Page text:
06/07/1999 - 22:00

Industry in need of GST education

06/07/1999 - 22:00


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The Federal Government must establish a GST education office for small business – independent of the tax office – to ensure smooth implementation of the GST.

Industry in need of GST education
The Federal Government must establish a GST education office for small business – independent of the tax office – to ensure smooth implementation of the GST.

The Society of CPAs’ tax director Angela Ryan said this was a critical issue now that the GST legislation had been passed. She said small businesses will be the hardest hit when it comes to dealing with the GST.

“Without proper resources dedicated solely to small business education there is a risk the GST will force business closures and ongoing chaos,” Ms Ryan said.

“There is a huge amount of confusion and misinformation as a result of the lengthy political process to get the GST bills passed. It is time for clarity if we are going to see the theoretical tax reform process turned into a reality.

“While the tax office is establishing a comprehensive education program, many small business people will be unwilling to approach the tax office for information. Whatever the rhetoric about ATO officials being advisers and not auditors, many small business people will remain suspicious of the ATO.

“The danger is that small business will risk getting the implementation of the GST wrong rather than allowing the tax office to visit their business or have the ATO advise them directly.

‘This could prove very costly indeed – not just for the business, but in terms of political capital for the Government and the Democrats as well.”

Ms Ryan called on the Government to fund a GST education office headed by a member of the private sector who would be a public face independent of the ATO. The concept was used successfully in New Zealand where the office was considered the main factor in the country’s smooth transition to the GST.

“The Government cannot afford to sit back and relax now that the GST has been passed. It will be an immense task to make small business GST ready in twelve months. The hard work that will make or break this tax system is really only just beginning.”

The Society of CPAs has also urged the Federal Government to link compensation to turnover for small businesses facing ongoing compliance costs under the GST.

Ms Ryan said GST compensation for businesses dealing with GST free food has disappeared from the amendments presented to the Senate.

“While the parties have acknowledged that compensation is an important issue, it is a glaring omission from the GST amendments,” she said.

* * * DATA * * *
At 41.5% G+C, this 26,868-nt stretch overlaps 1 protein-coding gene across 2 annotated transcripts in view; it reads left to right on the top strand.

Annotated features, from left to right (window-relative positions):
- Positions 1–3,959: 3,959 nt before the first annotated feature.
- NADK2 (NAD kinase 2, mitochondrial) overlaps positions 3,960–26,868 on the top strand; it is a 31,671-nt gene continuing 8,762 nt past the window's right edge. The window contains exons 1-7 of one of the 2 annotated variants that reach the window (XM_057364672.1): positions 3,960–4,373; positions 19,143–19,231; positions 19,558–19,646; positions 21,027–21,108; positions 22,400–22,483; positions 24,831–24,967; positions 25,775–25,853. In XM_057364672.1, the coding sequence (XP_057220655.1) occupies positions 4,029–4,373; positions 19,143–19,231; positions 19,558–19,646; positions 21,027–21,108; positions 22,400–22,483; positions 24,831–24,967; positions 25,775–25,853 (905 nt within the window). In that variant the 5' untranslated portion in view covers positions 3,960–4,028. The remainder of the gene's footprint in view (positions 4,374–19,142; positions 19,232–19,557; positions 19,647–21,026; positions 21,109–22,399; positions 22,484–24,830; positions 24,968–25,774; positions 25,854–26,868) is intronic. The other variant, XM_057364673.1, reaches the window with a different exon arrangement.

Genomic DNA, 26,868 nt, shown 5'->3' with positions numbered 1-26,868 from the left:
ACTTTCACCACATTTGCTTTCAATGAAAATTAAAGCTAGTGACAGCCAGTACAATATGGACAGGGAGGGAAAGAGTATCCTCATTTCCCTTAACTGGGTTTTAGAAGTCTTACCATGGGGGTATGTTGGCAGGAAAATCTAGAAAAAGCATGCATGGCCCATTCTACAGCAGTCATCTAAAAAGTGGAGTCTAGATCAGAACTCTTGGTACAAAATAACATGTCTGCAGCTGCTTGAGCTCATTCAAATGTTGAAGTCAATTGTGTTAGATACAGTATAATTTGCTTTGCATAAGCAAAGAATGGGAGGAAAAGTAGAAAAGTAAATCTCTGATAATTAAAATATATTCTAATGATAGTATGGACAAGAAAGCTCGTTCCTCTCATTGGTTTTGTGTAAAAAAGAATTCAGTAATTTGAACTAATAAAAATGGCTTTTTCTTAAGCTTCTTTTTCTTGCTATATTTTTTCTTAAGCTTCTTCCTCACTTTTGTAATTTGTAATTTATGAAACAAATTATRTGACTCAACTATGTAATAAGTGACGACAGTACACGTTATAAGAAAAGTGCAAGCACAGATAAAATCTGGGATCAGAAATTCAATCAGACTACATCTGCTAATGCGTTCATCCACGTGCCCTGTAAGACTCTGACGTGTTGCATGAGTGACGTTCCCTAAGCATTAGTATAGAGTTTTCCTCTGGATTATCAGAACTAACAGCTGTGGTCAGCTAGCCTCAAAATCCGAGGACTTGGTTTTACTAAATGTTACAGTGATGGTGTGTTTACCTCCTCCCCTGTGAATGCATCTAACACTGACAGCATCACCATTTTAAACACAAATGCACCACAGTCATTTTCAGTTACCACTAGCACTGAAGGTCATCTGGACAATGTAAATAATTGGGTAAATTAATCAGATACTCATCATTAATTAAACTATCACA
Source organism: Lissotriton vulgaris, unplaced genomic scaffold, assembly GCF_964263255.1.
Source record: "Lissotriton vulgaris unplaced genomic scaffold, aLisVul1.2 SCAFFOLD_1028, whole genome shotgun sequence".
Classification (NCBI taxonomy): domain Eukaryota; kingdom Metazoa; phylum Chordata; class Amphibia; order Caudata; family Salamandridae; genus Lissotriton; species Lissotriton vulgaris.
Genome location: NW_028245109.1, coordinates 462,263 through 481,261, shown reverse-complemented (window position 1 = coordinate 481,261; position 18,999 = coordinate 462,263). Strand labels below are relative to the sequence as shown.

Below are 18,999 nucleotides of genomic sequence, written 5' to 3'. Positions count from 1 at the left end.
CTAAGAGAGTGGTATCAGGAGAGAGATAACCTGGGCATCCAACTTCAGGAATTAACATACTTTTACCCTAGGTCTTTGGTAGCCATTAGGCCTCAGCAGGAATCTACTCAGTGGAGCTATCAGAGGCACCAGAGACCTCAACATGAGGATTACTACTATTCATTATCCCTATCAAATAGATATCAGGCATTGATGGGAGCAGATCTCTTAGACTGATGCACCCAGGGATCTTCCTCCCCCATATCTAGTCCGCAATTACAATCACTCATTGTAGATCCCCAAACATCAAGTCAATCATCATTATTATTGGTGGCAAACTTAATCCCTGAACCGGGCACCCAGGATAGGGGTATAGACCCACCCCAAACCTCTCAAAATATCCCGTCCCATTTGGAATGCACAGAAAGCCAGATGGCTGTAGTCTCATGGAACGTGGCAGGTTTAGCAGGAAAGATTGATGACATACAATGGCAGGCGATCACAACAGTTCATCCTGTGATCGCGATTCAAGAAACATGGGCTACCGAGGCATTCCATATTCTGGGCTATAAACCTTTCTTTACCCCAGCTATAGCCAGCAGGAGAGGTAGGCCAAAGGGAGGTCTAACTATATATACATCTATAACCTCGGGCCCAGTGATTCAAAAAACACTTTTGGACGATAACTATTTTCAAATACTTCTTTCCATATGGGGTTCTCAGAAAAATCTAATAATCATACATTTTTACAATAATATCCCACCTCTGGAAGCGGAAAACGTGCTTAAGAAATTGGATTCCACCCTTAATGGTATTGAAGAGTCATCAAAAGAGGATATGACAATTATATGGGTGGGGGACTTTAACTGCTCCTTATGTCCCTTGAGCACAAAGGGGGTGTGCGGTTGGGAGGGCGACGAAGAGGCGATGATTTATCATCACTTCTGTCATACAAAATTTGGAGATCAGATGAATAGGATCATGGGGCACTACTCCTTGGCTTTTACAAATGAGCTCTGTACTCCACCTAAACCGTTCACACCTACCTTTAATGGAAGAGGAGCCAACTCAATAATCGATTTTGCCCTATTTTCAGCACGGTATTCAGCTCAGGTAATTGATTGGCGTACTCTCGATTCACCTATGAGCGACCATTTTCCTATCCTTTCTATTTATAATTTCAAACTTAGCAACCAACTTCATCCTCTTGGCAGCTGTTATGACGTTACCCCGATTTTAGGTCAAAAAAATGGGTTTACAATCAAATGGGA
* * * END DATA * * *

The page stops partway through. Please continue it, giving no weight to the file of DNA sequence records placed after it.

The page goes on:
“The Government must consider not only compensation for GST free food, but ongoing compensation for the small business sector.

“For many proprietor-run small businesses, time really is money, and this use of time to work purely on tax administration must be compensated in some way.

“One method of compensating this sector is to allow these businesses to retain a portion of the GST they collect. This practice is followed in some European countries that operate VAT systems.

“However, a better system would link the compliance cost compensation to turnover, so that businesses making GST free sales would not miss out.

While such measures do not reduce compliance costs, they do offer compensation to small businesses, and with the more complex package now to be implemented the need for compensation is more crucial.

“The fact that the compensation issue was in the first draft of the amendments suggests that there is sympathy for the small business sector. It is time, however, to turn that sympathy into something that will actually help small business make the transition to the GST,” Ms Ryan said.

Research by Curtin University academic Jeff Pope indicated the average annual GST compliance on business was $1500. Studies in New Zealand suggested 60 per cent of the total compliance costs fell on businesses with annual turnover below $NZ250,000 (about $205,000).

In addition, fees paid to external advisers accounted for only 15% of the total compliance costs, with the proprietor’s time being the major cost component.


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